Rights groups condemn move of trial of Saudi woman activist to ‘terrorism court’

Family highlights Loujain al-Hathloul’s case in hope of securing better conditions for activist

Human rights groups have condemned the transfer of the trial of a high-profile Saudi woman activist from a civil court to the kingdom’s terrorism court and called for her prompt release.

"Transferring Loujain al-Hathloul's case to the 'Terrorism Court' doesn't make her a terrorist," Amnesty International tweeted. Instead, Amnesty said, it exposes "the brutality and hypocrisy of [the] Saudi authorities that instrumentalise 'women empowerment' to whitewash their image, while prosecuting women activists under sham charges."

The shift of venue put paid to a suggestion to the Guardian by Saudi ambassador to Britain Khaled bin Bandar that Ms Hathloul might be released in connection with last weekend's G20 summit hosted by Riyadh.

There has been increasing international pressure on Riyadh to free Ms Hathloul and other prisoners of conscience as a protracted imprisonment sullies the image of crown prince Mohammed bin Salman, the de facto Saudi ruler, who portrays himself as a reformist.


London-based Saudi rights group ALQST’s acting director Safa a-Ahmad said: “With the G20 summit over, [the Saudi authorities] seemingly think that their repression can go unnoticed.”

Amnesty said that the special criminal court, established in 2008 to deal with terrorism cases, has been used to prosecute dissidents and human rights activists. Other rights groups say it has little regard for international legal norms.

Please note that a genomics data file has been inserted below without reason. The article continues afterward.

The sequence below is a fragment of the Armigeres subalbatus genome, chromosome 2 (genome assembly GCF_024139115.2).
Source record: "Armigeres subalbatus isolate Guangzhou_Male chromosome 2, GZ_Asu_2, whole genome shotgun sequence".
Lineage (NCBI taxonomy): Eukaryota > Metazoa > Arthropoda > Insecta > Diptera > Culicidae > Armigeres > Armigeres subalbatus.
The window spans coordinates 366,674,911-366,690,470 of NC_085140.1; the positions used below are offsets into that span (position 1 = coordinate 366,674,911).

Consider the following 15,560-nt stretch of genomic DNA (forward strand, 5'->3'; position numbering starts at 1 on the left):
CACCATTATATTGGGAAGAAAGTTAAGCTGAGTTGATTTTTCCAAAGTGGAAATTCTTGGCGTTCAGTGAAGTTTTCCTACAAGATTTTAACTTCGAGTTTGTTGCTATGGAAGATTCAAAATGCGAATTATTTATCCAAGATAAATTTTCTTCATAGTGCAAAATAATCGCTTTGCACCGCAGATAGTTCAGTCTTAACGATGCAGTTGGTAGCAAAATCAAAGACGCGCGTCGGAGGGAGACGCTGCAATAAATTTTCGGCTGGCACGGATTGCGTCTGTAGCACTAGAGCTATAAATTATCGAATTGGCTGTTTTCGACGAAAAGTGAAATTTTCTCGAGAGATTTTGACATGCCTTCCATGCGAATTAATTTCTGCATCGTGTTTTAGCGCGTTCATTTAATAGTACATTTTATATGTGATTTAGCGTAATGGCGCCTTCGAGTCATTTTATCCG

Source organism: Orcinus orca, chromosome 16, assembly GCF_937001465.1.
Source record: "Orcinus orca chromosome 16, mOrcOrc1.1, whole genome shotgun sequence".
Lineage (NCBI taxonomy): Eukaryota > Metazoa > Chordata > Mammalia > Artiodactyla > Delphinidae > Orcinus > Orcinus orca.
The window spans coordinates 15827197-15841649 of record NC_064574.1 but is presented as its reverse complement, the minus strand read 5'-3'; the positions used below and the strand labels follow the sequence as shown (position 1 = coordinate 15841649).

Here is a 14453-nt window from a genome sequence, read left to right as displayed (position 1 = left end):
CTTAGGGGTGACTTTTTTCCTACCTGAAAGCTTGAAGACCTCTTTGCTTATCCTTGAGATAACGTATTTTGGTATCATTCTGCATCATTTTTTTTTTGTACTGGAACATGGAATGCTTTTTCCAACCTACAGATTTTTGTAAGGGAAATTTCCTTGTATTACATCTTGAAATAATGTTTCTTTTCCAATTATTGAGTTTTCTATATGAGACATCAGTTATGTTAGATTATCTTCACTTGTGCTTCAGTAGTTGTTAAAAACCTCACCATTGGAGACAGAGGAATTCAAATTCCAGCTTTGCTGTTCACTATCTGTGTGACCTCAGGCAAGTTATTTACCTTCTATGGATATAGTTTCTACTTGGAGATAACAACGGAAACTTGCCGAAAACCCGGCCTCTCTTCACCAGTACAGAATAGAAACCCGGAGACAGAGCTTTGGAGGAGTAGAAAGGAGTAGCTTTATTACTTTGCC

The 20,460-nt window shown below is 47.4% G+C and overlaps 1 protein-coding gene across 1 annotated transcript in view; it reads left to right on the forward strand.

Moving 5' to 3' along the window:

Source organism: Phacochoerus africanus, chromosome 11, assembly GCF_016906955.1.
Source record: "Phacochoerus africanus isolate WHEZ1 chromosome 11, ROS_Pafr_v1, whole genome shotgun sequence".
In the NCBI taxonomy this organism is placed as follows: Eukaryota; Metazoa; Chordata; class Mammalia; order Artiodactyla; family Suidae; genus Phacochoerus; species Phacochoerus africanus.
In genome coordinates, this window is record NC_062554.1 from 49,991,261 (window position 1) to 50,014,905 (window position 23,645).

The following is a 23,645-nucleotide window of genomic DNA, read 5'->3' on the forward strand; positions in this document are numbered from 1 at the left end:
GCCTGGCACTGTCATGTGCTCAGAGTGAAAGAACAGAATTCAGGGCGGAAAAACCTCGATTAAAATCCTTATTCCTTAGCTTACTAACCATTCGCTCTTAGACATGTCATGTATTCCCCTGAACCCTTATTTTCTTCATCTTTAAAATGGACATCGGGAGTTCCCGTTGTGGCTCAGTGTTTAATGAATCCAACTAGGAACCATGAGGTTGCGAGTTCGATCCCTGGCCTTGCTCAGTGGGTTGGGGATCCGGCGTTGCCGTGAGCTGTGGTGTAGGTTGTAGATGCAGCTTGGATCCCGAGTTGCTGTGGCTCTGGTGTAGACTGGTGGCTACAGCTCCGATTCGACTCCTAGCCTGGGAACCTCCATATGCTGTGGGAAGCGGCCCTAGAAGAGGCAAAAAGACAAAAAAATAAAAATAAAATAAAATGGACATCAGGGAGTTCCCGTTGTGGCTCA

A leading figure in campaigns for women’s right to drive and freedom from male guardianship, Ms Hathloul (31) was seized by Saudi agents and deported from the Emirates to Riyadh in March 2018, detained briefly, and banned from travel. She and a dozen other women were arrested that May, weeks before women were allowed to drive.

Ms Hathloul was charged with "attempting to destabilise the kingdom" by sharing information with foreign diplomats, journalists and rights organisations. The crown prince – who is accused of ordering the murder of dissident journalist Jamal Khashoggi in Istanbul in 2018 – told Bloomberg in 2018 that he had video evidence showing Ms Hathloul engaged in espionage.

Ms Hathloul's husband, Farhan Al-Butairi, was forcefully repatriated from Jordan, briefly detained, and compelled to divorce her.

According to Amnesty and ALQST, she and other women detainees have been beaten, given electric shocks and sexually harassed. Her trial opened in March 2019 but was adjourned until this week, when she appeared ill and weak due to a hunger strike.

The family initially hesitated to publicise Ms Hathloul’s situation, but when news leaked of her mistreatment her sisters who live abroad spoke out.

In response to her transfer to the terrorism court, sister Lina told the BBC: “When we were silent and the world didn’t know about her, she was being tortured. [When] we don’t make noise, she’s put in solitary confinement. So, I think the only thing that works with Loujain’s case and the other activists’ case is outside pressure.”

Michael Jansen

Michael Jansen

Michael Jansen contributes news from and analysis of the Middle East to The Irish Times